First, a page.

Neu and Nislick also coughed up $150,000 to Campaign for One New York.
On Sunday de Blasio’s press secretary, Eric Phillips, again dubbed the emails with donors “boring” and said “I don’t know what she meant” when Neu wrote “we were there for you.”
Christina Hansen, a spokeswoman for the New York carriage horse industry, saw the emails as proof that NYCLASS’ money tipped the scales against the drivers.
“We always thought that was going on but to see it in black and white?” she said. “They had his personal email address. It’s disappointing that millionaires and political donors get access to politicians that working people can’t get.”
Asked what Neu meant, a spokesman made no reference to all the money raised for de Blasio, stating, “NYCLASS endorsed the mayor in 2013 and strongly encouraged our thousands of supporters to vote and work hard for the mayor.”
Recent revelations have made it clear that several deep-pocket donors expected something from City Hall for their money.
Developer Jona Rechnitz held a fund-raiser for the mayor in 2013, wrote a $50,000 check to CONY and a $102,300 check to help de Blasio’s failed attempt in 2014 to switch the state Senate to the Democrats.
Emails released Friday show Rechnitz frequently communicated with the mayor via personal email and de Blasio often quickly responded.
In 2014, city inspectors hit Rechnitz with multiple violations for running an illegal hotel and warned that the units lacked fire alarms, sprinklers and a second egress.
Rechnitz faced more than $40,000 in fines and a potential vacate order if the city declared the building a threat to public safety.
A week after Rechnitz wrote his huge check to the mayor’s Senate cause, a top de Blasio aide reached out to set up a meeting about the citations.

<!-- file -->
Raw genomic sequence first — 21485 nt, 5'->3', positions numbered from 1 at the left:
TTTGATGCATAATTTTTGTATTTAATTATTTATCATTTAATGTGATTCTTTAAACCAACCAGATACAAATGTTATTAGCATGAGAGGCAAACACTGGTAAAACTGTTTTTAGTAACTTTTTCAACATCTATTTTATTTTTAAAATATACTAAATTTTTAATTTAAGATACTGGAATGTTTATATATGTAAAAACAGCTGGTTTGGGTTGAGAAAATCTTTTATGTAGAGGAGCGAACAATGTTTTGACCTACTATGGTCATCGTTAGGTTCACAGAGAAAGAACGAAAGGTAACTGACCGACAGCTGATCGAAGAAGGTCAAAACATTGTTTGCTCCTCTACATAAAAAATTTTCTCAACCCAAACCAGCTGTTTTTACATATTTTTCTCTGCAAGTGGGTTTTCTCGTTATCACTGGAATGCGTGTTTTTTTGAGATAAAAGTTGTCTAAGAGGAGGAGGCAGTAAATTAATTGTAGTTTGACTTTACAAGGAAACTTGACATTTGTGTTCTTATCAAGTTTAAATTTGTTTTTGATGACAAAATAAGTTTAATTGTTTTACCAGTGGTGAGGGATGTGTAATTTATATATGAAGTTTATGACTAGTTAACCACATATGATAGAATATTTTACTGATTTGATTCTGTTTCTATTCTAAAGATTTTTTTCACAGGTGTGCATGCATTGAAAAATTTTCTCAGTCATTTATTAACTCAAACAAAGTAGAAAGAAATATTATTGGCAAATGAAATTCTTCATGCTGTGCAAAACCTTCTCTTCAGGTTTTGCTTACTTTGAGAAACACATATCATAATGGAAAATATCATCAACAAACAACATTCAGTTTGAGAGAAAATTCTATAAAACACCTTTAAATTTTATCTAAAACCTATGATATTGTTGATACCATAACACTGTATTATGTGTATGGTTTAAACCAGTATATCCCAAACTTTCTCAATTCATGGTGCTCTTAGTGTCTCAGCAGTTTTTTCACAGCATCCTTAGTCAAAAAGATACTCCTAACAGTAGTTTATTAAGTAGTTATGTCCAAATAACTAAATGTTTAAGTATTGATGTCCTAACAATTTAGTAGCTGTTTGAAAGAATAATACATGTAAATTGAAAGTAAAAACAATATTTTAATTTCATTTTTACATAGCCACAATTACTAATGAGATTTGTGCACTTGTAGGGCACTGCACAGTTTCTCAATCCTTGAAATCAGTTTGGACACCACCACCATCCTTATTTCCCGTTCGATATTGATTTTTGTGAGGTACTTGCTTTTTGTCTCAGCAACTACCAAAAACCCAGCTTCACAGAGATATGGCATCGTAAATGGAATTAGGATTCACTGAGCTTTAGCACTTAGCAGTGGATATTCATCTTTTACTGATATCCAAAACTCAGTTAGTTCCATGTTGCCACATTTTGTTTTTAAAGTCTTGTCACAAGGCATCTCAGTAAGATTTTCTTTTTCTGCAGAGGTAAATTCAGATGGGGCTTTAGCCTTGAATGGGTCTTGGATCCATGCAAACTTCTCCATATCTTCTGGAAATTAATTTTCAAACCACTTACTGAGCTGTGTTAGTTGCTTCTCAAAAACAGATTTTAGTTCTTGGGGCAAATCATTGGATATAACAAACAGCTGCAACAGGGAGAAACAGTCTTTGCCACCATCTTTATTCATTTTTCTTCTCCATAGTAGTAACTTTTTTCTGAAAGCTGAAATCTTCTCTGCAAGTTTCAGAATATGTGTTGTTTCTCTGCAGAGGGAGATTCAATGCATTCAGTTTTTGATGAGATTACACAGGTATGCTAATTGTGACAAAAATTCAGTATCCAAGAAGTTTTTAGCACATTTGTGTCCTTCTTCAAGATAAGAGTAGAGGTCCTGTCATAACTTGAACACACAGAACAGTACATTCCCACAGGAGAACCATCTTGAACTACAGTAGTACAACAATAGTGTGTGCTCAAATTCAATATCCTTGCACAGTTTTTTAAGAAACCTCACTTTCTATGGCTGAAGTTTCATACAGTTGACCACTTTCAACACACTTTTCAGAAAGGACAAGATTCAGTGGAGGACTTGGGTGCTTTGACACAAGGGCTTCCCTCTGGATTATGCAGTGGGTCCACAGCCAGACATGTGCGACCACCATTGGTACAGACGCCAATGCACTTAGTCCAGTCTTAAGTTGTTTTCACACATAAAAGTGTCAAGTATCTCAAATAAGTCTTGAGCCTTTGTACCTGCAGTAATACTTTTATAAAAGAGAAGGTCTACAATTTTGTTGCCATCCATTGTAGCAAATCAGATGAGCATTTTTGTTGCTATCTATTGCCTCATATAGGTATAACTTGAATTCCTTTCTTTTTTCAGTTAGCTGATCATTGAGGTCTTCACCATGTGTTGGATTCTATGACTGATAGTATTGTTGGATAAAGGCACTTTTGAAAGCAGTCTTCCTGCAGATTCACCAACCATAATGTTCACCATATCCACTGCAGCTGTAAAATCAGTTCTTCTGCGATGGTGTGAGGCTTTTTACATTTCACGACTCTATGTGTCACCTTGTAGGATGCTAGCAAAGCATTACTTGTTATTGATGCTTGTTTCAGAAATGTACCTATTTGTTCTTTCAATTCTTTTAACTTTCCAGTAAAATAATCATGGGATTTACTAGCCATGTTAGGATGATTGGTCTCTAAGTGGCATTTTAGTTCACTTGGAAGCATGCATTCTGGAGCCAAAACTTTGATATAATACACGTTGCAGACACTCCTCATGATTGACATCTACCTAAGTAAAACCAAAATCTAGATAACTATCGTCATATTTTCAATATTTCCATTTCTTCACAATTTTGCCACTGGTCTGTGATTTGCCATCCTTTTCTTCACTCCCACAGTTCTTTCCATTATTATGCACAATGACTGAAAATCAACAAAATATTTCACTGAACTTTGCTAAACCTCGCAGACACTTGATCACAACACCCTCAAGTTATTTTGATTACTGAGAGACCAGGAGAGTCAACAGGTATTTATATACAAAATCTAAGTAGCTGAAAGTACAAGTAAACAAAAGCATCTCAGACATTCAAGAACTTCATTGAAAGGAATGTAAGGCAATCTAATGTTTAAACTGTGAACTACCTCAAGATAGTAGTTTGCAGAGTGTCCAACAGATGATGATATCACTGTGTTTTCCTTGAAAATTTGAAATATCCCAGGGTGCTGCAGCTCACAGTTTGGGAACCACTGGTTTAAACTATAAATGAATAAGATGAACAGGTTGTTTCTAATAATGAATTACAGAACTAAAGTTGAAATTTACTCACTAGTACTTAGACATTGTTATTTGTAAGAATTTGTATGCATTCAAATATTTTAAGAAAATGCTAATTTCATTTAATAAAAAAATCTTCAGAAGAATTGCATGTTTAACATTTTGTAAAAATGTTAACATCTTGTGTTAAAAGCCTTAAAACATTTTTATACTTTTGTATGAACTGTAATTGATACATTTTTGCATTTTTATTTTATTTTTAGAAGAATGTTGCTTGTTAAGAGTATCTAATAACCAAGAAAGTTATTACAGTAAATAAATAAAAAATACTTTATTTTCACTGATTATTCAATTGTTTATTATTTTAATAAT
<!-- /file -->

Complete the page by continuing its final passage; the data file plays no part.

Rechnitz paid the fine and the city declined to issue a vacate order. A City Hall spokesman said, “Inspectors at the time didn’t feel the conditions necessitated a vacate.”
Rechnitz was later arrested by the FBI, pleaded guilty to corruption charges and cooperated with the feds in the probe of de Blasio.
Donor Jeremy Reichberg, who co-sponsored a fund-raiser with Rechnitz, complained about $650,000 of what he felt were water bill overcharges. A top de Blasio aide quickly intervened.
The bill was cut to $125,000 after the city decided the building’s meter was defective. Reichberg was subsequently arrested on charges of bribing top NYPD brass for favors. He’s denied wrongdoing and faces trial.
Restaurateur Harendra Singh raised $24,000 for de Blasio in 2013 and gifted him two free fund-raisers at his restaurant, Water’s Edge, in Long Island City.
The restaurant sits on city land and by 2014 Singh had failed to pay more than $700,000 in back rent and penalties. He turned to City Hall for relief.
Ricardo Morales, a top deputy in the agency negotiating with Singh for payment, says the mayor’s office improperly intervened on Singh’s behalf, pressuring him to resolve the issues over what was owed.
In their first meeting to discuss payment, Morales says Singh immediately let him know he was a big donor to the mayor. When he complained to his boss that the mayor’s office was breaking conflict of interest rules, he was removed from dealing with Singh.
Soon after the mayor met with prosecutors, Morales was fired. He’s notified the city that he intends to sue for wrongful termination.